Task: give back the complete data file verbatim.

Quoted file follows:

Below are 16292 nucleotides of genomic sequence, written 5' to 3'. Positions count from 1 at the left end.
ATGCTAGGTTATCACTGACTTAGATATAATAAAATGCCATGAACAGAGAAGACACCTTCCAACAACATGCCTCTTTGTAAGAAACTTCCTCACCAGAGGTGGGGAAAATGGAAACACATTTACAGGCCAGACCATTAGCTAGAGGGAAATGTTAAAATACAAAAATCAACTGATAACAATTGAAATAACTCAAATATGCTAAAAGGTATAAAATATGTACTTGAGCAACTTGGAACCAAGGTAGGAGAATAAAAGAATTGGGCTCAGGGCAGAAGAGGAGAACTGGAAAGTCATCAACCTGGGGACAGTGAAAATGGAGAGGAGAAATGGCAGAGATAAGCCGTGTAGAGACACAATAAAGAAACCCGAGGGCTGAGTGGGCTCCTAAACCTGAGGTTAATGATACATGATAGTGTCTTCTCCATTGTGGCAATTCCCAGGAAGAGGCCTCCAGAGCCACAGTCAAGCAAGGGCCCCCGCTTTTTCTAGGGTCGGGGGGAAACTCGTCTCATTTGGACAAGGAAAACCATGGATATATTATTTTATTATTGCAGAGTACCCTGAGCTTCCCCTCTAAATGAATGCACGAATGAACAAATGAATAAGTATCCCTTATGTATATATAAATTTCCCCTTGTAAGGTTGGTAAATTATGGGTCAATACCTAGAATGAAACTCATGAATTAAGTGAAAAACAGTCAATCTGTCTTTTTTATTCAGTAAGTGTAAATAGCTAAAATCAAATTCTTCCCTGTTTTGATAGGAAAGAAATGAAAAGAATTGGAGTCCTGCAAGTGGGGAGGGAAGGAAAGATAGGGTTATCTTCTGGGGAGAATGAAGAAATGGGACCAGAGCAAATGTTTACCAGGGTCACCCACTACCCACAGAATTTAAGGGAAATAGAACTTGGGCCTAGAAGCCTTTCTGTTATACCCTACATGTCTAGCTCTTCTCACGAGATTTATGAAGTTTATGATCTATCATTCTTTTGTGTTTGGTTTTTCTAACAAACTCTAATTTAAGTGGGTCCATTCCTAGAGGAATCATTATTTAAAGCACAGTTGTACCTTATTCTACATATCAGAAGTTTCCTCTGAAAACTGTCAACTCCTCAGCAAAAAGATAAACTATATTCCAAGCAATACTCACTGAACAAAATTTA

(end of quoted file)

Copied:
Below are 16292 nucleotides of genomic sequence, written 5' to 3'. Positions count from 1 at the left end.
ATGCTAGGTTATCACTGACTTAGATATAATAAAATGCCATGAACAGAGAAGACACCTTCCAACAACATGCCTCTTTGTAAGAAACTTCCTCACCAGAGGTGGGGAAAATGGAAACACATTTACAGGCCAGACCATTAGCTAGAGGGAAATGTTAAAATACAAAAATCAACTGATAACAATTGAAATAACTCAAATATGCTAAAAGGTATAAAATATGTACTTGAGCAACTTGGAACCAAGGTAGGAGAATAAAAGAATTGGGCTCAGGGCAGAAGAGGAGAACTGGAAAGTCATCAACCTGGGGACAGTGAAAATGGAGAGGAGAAATGGCAGAGATAAGCCGTGTAGAGACACAATAAAGAAACCCGAGGGCTGAGTGGGCTCCTAAACCTGAGGTTAATGATACATGATAGTGTCTTCTCCATTGTGGCAATTCCCAGGAAGAGGCCTCCAGAGCCACAGTCAAGCAAGGGCCCCCGCTTTTTCTAGGGTCGGGGGGAAACTCGTCTCATTTGGACAAGGAAAACCATGGATATATTATTTTATTATTGCAGAGTACCCTGAGCTTCCCCTCTAAATGAATGCACGAATGAACAAATGAATAAGTATCCCTTATGTATATATAAATTTCCCCTTGTAAGGTTGGTAAATTATGGGTCAATACCTAGAATGAAACTCATGAATTAAGTGAAAAACAGTCAATCTGTCTTTTTTATTCAGTAAGTGTAAATAGCTAAAATCAAATTCTTCCCTGTTTTGATAGGAAAGAAATGAAAAGAATTGGAGTCCTGCAAGTGGGGAGGGAAGGAAAGATAGGGTTATCTTCTGGGGAGAATGAAGAAATGGGACCAGAGCAAATGTTTACCAGGGTCACCCACTACCCACAGAATTTAAGGGAAATAGAACTTGGGCCTAGAAGCCTTTCTGTTATACCCTACATGTCTAGCTCTTCTCACGAGATTTATGAAGTTTATGATCTATCATTCTTTTGTGTTTGGTTTTTCTAACAAACTCTAATTTAAGTGGGTCCATTCCTAGAGGAATCATTATTTAAAGCACAGTTGTACCTTATTCTACATATCAGAAGTTTCCTCTGAAAACTGTCAACTCCTCAGCAAAAAGATAAACTATATTCCAAGCAATACTCACTGAACAAAATTTA